team, Natalie
Becker, has a
lot of leading
to do for the women. Junior Mad-
dy Rich will help lead the pack
too, and sophomores Hannah
Richardson and Sara Seiwald
will be very crucial to the team’s
success, as well.
Te themes of the 2013 season
on both the men’s and women’s
side are to be patient and stay
healthy, with productivity from
the underclassmen being essen-
tial. If the Jayhawks can accom-
plish these things, it should be a
very successful season.
— Edited by Sarah Kramer
FILE PHOTO/KANSAN
Junior James Wilson races toward the fnish line for the the men’s 6k run at the Bob
Timmons Classic on Sept. 3, 2011. Wilson earned ffth place with a total time of
19:37.90.
CROSS COUNTRY MLB
Health becomes main focus
during season preparation
DANIEL HARMSEN
dharmsen@kansan.com
ST. PETERSBURG, Fla. — Chris
Archer pitched seven strong in-
nings, David DeJesus scored twice
and the Tampa Bay Rays beat
the Angels 4-1 Wednesday night,
ending Los Angeles' four-game
winning streak.
Archer (8-5) allowed one run
and fve hits while striking out
fve. For the ffh time in his last
10 starts, the rookie right-hander
did not walk a batter.
Archer breezed through the
frst six innings, scattering three
singles and facing 20 batters, only
two over the minimum.
Fernando Rodney pitched the
ninth, striking out two for his 31st
save. Garrett Richards (4-6) gave
up four runs on seven hits and
three walks in 3 1-3 innings.
DeJesus, playing his ffh game
since the Rays got him in a trade
with Washington, had two of the
Rays' eight hits and drove in his
frst run. Ben Zobrist also had two
hits and an RBI.
DeJesus led of the Tampa Bay
frst with a double and scored on
Matt Joyce's sacrifce fy. In the
fourth, DeJesus hit an RBI single
of Richards' leg. Te Rays scored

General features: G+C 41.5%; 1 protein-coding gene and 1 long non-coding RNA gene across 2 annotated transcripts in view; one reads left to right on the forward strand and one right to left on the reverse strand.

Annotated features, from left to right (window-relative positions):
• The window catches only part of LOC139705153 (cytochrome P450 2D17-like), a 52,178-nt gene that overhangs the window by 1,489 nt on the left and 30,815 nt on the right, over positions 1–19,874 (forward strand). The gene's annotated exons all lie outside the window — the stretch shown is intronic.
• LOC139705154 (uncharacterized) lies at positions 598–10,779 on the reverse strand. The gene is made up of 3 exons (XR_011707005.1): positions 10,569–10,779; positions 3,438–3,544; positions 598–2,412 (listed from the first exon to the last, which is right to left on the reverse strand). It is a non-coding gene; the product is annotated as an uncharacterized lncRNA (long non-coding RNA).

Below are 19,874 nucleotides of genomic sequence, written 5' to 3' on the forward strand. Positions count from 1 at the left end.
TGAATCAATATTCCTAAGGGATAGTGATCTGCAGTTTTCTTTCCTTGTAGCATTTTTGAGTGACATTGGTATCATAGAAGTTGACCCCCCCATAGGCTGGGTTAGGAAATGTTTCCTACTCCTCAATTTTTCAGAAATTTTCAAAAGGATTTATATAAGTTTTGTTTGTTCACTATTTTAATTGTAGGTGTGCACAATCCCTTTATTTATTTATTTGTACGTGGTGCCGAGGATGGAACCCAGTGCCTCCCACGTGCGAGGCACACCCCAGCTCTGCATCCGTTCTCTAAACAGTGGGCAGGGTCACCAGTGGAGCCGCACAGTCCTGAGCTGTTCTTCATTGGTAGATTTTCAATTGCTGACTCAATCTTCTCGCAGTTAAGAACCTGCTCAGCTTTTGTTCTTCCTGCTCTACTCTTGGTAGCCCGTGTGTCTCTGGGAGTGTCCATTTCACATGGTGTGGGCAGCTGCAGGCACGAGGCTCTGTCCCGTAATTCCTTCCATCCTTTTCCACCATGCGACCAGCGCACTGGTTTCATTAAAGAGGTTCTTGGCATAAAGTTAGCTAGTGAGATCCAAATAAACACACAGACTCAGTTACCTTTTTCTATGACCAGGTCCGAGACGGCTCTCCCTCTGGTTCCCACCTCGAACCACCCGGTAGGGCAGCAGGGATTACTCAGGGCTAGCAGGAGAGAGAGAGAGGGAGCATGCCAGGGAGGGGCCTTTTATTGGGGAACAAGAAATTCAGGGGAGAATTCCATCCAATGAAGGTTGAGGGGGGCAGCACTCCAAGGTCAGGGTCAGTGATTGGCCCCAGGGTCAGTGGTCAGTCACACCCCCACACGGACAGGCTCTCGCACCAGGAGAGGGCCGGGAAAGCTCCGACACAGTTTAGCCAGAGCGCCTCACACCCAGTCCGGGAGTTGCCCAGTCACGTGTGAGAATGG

three times in the inning, and an
error on shortstop Erick Aybar
put the Rays up 4-0.
Mike Trout and Josh Hamil-
ton opened the Angels seventh
with singles. Kole Calhoun hit a
sacrifce fy.
Trout had his 51st multihit game
of the season and raised his bat-
ting average against righthanded
pitchers to .332. He is hitting .333
against lefies.
Hamilton's single in the seventh
extended his road hitting streak to
a career-high 15 games.
ASSOCIATED PRESS
ASSOCIATED PRESS
Tampa Bay Rays’ David DeJesus, right, shakes hands with on-deck batter Matt Joyce after scoring on a felding error by Los
Angeles Angels shortstop Erick Aybar on a ground ball by Rays’ Evan Longoria during the fourth inning of a baseball game
Wednesday in St. Petersburg, Fla.

“We have 10 new people
coming in, so we need to
gel as a team.”
STANLEY REDWINE
Coach
Tampa Bay snaps Angels’
four-game winning streak
Recycle,
Recycle,
Recycle,
Recycle,
Recycle,
THURSDAY, AUGUST 29, 2013 THE UNIVERSITY DAILY KANSAN PAGE 7B
Lots of Change
It was a fast summer. At the
KU Memorial Unions, we were
busy making lots of changes
we think you’ll love. Here are a
few things you can look for this
week at the U…
Check out “you @ the U,” our
social media outpost located
on Jayhawk Walk, 4th oor,
Kansas Union. Daily from 10:30
am-1:30 pm, students at the
outpost will be talking up all
things Union and posting your
comments on our social media
networks. Every day the
outpost will be up to some-
thing dierent: FREE KU swag,
“question of the week,” taking
photos, staging contests, and
sharing it all via social media.
Make sure you’re linked in to
our social networks so that you
never miss anything. And stop
by the outpost EVERY DAY to
check out what’s going on.
Mrs E’s, KU’s largest residen-
tial dining center, got a
complete overhaul, with new
food options oered in a very
cool setting. Don’t miss the
new BBQ…
We renovated the 4th oor
Lounge at the Kansas Union,
with new comfy chairs and
new table and chair seating for
those who like to spread out
when they study.
Like Indian food? Then you’ll
love Café Spice, at the Under-
ground at Wescoe. FREE food
samples are available all week.
From 10:30 am-2:30 pm on
Sept. 4, enjoy free food and KU
swag at Back to the Burge,
showcasing services oered at
Burge Union. Stop by…we
hear Crimson Cafe will be